Qatar: increasing injustices to present a more moral face through sport

Started on November 20, the FIFA World Cup is supposed to expose Qatar to world goals for a month and give it a sporting aura. However, the controversy swells as to the conditions of attribution and organization of the event, while thousands of foreign workers have lost their lives in 10 years in the emirate which exploits sport to give itself a moral face.

In December 2010, Qatar obtained the organization of the 2022 Cup to everyone's amazement, despite presenting "the worst technical record of all the candidates": no serious practice of football, scorching summers, few road infrastructure. The awarding of the competition to the Emirate has since caused ink to flow as to possible payments of bribes and political settlements between Doha and Paris when Nicolas Sarkozy was President of the Republic.

Hecatomb of foreign workers without a real medical examination

The biggest scandal emerged in February last year, when the Guardian stunned the world by claiming that more than 6 immigrant workers died in the emirate since he had obtained the organization of the planetary sporting event. The British daily specifies that it is impossible to say whether the deaths were mainly linked to construction sites, because they are not recorded by profession or place of work. He mentions that there were officially, according to the organizing committee, 37 deaths linked to the construction of the stadiums, of which 34 were classified as "not work-related".

To arrive at the 6 figure, the newspaper compiled government sources from various countries from which foreign workers originated. Data from India, Bangladesh, Nepal and Sri Lanka indicate that 500 of their nationals died between December 5 and 927, the last months of which are not counted due to lack of data. The Guardian specifies that, in the absence of data from other major providers of foreign labor in Qatar, such as the Philippines and Kenya, it must be considered that the carnage was even more impressive.

Most often, forensic medicine declares that these are “natural deaths” which it attributes to acute cardiac or respiratory failure. Without autopsy. 69% of deaths among Nepalese and Bangladeshi workers are classified as natural. A proportion that would rise to 80% for Indians.

Attacking rights and freedoms while lecturing in favor of rights and freedoms.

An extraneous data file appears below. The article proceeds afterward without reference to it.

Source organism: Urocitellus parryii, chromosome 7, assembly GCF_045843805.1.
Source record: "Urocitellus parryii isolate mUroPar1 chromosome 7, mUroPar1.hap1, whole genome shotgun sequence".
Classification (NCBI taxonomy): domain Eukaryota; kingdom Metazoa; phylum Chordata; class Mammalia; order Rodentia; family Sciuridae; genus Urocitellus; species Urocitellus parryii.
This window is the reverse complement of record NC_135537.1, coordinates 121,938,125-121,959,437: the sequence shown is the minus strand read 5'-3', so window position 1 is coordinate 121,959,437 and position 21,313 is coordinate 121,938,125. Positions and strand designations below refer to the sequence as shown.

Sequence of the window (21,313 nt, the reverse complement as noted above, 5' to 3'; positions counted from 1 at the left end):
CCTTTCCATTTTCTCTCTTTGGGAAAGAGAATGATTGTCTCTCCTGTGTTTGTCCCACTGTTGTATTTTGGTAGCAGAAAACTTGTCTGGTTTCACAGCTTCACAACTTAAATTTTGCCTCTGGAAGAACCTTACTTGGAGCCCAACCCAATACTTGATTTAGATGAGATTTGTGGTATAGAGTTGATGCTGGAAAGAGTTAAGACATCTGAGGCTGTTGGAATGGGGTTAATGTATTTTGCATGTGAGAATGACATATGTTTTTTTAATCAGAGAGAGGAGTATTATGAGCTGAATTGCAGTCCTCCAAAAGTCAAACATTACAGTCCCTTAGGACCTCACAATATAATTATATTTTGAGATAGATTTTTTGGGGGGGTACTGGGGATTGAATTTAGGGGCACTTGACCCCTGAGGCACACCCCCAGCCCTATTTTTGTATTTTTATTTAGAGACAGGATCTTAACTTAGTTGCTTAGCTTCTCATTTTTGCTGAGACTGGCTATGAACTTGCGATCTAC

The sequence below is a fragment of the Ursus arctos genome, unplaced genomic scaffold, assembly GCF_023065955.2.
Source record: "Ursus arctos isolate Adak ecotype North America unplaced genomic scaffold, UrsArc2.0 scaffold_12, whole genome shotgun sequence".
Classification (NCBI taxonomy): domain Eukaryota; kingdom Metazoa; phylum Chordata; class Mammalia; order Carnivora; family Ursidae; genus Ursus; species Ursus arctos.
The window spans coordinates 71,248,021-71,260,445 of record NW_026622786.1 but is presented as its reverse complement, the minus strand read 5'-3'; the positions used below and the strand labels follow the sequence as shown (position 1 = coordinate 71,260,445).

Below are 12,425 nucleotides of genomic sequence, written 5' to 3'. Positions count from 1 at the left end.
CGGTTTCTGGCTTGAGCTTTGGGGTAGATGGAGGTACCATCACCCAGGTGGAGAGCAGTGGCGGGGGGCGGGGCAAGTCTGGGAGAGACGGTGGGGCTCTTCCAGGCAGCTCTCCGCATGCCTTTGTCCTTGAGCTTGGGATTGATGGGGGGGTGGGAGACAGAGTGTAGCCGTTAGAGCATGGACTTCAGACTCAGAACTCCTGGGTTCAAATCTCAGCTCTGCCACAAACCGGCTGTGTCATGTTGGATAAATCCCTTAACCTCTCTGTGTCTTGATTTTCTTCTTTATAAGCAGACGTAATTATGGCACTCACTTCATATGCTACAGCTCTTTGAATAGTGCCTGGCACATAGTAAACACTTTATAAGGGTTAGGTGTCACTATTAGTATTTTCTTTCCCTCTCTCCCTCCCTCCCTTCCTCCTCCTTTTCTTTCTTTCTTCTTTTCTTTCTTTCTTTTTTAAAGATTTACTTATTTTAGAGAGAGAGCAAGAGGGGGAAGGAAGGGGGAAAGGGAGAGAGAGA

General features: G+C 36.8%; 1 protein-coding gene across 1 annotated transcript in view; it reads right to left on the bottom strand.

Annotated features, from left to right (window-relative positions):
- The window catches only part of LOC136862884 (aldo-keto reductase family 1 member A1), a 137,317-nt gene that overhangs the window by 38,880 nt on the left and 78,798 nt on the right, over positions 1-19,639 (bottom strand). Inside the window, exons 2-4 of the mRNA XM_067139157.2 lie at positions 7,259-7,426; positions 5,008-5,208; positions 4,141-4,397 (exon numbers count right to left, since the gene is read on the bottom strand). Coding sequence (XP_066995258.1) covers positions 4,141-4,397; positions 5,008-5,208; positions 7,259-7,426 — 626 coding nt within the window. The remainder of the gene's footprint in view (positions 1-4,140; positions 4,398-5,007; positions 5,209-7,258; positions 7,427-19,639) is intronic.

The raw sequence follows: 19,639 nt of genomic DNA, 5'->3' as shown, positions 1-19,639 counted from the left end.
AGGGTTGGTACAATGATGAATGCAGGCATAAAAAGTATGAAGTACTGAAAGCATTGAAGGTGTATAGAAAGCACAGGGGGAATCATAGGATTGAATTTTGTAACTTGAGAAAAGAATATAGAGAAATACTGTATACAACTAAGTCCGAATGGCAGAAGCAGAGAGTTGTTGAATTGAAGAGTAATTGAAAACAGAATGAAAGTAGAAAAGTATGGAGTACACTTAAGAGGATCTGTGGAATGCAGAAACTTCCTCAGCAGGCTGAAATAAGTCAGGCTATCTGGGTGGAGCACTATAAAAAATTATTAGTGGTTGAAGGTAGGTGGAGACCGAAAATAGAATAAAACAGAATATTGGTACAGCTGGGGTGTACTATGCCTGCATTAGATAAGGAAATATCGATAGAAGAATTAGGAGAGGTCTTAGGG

Known for the mistreatment of immigrant workers, Qatar is also a country where freedoms are very limited, whether in matters of morals with the criminalization of homosexuality or the consumption of alcohol or concerning religious freedom. The NGO Portes Ouvertes places the emirate at the 18th place of the countries of its Global Index of Persecution of Christians and observes that Muslims in the emirate cannot apostatize from Islam or participate in a Christian ceremony, while expatriates can only gather to pray in government-sanctioned buildings, more than half of whom (86 out of 157 ) have not been allowed to reopen since the end of the Covid-19 health crisis. Denying Islam exposes you to a sentence of port.

However, this inglorious record in terms of respect for rights, freedoms and human dignity does not prevent Qatar from exploiting sport to present a smiling and moral face. While several Gulf countries are diversifying their economies in order to prepare for the post-oil era and, incidentally, to present themselves as bearers of messages of openness, Qatar conquers sport above all for its image.

Sport is seen as a moral factor, as the luxury market on which Doha has also set its sights. Paris Saint-Germain Football Club, Le Majestic Hotel in Cannes are just some of the emirate's acquisitions. “Qatar should not be known solely for hosting the headquarters of Al-Jazeera. Sport must be our showcase,” explains Doha. Even the Qatari channel got into it, with AJ +, its media aimed at young people in the West promoting tolerance and the defense of minorities: the complete opposite of the true face of the country.

Through its increasingly aggressive role in buoyant markets such as sport, offbeat news and luxury, Qatar presents a renewed image after sessions of pinkwashing (defending LGBTQ people) and greenwashing (defending ecology ) via AJ +, without otherwise investing in these causes. He intends to take full advantage of implying that sharing the love of sport means sharing Western values.

Jean Sarpedon

Image credit: Shutterstock/Kovop58

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